The Life of a Crime Scene Investigator Isabella McCarty Williams Everest University Online (Orlando Campus) The Life of a Crime Scene Investigator The career I have chosen is a Crime Scene Investigator known as a CSI. In this research paper we will discuss the job details, salary, and the guidelines on collecting evidence. It is important that I cover these things to explain the importance of this career. Hope you enjoy the mind-bending information provided. Hi everyone, I am studying to be a Crime Scene Investigator (a. k. a. CSI).
When working in the criminal investigation field, there are certain things you must know or learn. It takes years of training and schooling to be a CSI when you think you are done, your wrong. CSI’s are constantly going back to school and going through more training just to keep their license. That’s enough about that right now. I wish you luck for you are in a world full of surprises! We will first be discussing the job details of a Crime Scene Investigator. A CSI works in an office of their job assignment Monday-Friday from 8:30am-4:30pm for 8 hours of fun and exciting tasks.
What I found to be interesting was a CSI must “successfully complete a minimum of 720 hours of training in crime scene processing, with a minimum of 80 hours of training in latent fingerprint processing, 40 hours in major death investigation, 40 hours in advanced death investigations, 40 hours in photography, 40 hours in blood spatter interpretation, and other training courses in arson investigation and forensic pathology. In addition, the crime scene investigator must be certified by the International Association for Identification, Crime Scene Certification Board, within 18 months as a crime scene investigator. (N. A. , Crime Scene Investigator Job Details, N. A. ) Also as a CSI you must obtain contact with the law enforcement officials at all levels, state and federal prosecutors, county coroners, medical examiners and pathologists in person or by telephone, on a professional basis. This is a great way to stay on top of the crimes and promiscuous things going on in the forensic field. These are the job details of a CSI, it is not easy becoming or staying licensed as you can tell from the previous information listed above. Next we will be talking about the salary of a Crime Scene Investigator.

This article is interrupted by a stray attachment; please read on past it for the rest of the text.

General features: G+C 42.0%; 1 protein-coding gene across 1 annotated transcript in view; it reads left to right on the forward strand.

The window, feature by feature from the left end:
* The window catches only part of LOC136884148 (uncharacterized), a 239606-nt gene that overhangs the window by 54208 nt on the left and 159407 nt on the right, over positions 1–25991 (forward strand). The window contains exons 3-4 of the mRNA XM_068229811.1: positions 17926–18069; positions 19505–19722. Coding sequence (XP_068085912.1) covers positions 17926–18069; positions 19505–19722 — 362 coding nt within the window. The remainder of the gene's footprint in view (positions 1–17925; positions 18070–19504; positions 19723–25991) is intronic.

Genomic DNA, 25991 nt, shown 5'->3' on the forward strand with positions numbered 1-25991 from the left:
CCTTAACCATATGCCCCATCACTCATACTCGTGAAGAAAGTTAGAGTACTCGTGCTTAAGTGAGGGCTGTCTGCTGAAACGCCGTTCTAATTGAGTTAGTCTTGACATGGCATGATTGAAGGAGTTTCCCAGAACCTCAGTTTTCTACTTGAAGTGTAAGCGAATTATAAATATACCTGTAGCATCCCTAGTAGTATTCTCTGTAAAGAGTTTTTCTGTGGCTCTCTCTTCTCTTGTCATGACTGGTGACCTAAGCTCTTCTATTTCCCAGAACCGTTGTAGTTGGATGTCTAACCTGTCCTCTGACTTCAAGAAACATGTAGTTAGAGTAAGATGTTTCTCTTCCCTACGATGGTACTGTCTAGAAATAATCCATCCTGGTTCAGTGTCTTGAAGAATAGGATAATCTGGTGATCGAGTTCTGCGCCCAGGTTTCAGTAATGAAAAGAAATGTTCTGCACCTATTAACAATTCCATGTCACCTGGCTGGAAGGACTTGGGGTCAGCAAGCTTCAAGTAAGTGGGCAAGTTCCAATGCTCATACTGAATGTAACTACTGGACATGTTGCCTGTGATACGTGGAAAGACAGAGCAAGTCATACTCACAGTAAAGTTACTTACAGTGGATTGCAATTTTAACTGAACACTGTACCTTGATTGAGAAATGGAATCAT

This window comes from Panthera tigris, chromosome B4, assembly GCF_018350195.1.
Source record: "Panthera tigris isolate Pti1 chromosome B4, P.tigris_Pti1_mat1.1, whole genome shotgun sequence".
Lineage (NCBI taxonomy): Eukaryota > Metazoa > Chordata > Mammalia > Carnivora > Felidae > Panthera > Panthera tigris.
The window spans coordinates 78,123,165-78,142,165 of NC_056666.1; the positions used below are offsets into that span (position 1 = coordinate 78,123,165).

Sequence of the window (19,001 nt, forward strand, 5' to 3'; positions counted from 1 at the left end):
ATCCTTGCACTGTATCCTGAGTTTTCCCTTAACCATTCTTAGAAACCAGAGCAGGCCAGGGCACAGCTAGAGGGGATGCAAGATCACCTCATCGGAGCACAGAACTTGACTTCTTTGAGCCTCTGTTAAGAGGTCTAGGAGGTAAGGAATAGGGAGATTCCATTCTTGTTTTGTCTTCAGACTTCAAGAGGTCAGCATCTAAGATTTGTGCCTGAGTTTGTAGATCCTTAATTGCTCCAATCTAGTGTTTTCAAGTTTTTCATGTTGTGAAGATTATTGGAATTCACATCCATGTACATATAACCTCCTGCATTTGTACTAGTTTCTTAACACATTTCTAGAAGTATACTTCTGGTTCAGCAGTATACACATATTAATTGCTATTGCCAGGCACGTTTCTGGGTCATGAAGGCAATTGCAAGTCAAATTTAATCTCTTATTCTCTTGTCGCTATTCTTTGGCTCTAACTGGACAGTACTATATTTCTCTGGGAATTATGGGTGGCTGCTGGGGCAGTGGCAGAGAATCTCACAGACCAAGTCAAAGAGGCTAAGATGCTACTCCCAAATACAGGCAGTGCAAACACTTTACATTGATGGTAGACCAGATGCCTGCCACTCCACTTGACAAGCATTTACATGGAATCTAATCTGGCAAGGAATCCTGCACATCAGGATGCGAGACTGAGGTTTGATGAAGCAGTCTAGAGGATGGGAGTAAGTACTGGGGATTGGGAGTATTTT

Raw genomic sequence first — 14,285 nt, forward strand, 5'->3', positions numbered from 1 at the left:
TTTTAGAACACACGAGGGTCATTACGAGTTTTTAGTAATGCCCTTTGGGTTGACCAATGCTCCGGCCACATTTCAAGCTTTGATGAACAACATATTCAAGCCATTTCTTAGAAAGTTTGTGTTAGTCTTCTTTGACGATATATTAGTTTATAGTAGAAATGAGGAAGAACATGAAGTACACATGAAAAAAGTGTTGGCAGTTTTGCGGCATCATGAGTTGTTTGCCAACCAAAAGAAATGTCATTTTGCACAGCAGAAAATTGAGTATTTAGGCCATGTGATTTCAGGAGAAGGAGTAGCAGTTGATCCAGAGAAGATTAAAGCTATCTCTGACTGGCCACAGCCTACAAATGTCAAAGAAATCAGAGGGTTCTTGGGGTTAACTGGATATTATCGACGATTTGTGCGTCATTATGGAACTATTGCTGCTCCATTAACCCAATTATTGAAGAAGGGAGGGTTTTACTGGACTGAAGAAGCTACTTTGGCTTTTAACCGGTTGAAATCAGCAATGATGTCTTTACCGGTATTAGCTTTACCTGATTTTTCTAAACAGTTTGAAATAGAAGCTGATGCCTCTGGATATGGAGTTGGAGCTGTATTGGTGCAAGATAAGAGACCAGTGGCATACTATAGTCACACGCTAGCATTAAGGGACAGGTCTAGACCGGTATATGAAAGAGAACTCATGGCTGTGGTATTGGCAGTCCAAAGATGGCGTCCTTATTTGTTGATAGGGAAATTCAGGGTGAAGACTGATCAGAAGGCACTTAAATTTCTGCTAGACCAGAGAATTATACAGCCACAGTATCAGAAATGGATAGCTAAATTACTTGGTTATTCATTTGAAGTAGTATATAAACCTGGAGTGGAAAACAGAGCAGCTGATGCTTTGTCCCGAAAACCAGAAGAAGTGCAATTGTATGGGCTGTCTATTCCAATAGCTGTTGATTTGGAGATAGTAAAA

CSI salary is within the range of $37,960 to $99,980 a year. Out of the many industries where CSI’s can be employed, the local government ranks the highest when it comes to providing jobs to crime scene investigators. The Bureau of Labor and Statistics says that “detectives and criminal investigators in the District of Columbia earns the highest wages; having an annual mean wage of $94,620, and an hourly mean wage of $45. 49. ” (N. A. , Crime Scene Investigator Salary, 2012) As you can see Crime Scene Investigators get a decent pay, but most of the money they receive goes to schooling and surviving.
The salary of a CSI is immaculate and definitely worth the time and effort put forth. Lastly, we will look at the guidelines for collecting evidence. When collecting evidence the guidelines are strict, they are strict because in some cases if you don’t follow them you could lose all the evidence you have. Also when taking pictures of evidence at night you have to “make sure you adjust your camera’s position, time of exposure, and supplemental lighting so the camera can “see” what you see. ” (N. A. , Crime Scene Resources, 2000-2012) Another interesting fact from this website is there are over 200 ways to collect and process a finger print.
When collecting evidence you cannot make any mistakes. If you make one mistake that could be someone’s entire life in your hands. In this essay we have reviewed the Crime Scene Investigators job details, salary, and the guidelines for collecting evidence. In conclusion, it takes a lot to become a good CSI it comes with excellent pay and great skills and knowledge. I suggest if you want to go into this field be ready to have a continuous line of schooling and be ready to face new obstacles every day.
I thank you for taking the time out to read this essay and hope you have learned and found this field as interesting as I have. References N. A. (2000-2012) Become a forensic investigator. Retrieved from http://http://www. crime-scene-investigator. net/ N. A. (2012) A crime scene investigator’s salary. Retrieved from http://www. criminaljusticeschoolinfo. com/crime-scene-investigator-salary. html N. A. (N. D. ) A crime scene investigator’s job details. Retrieved from http://www. feinc. net/csi-desc. html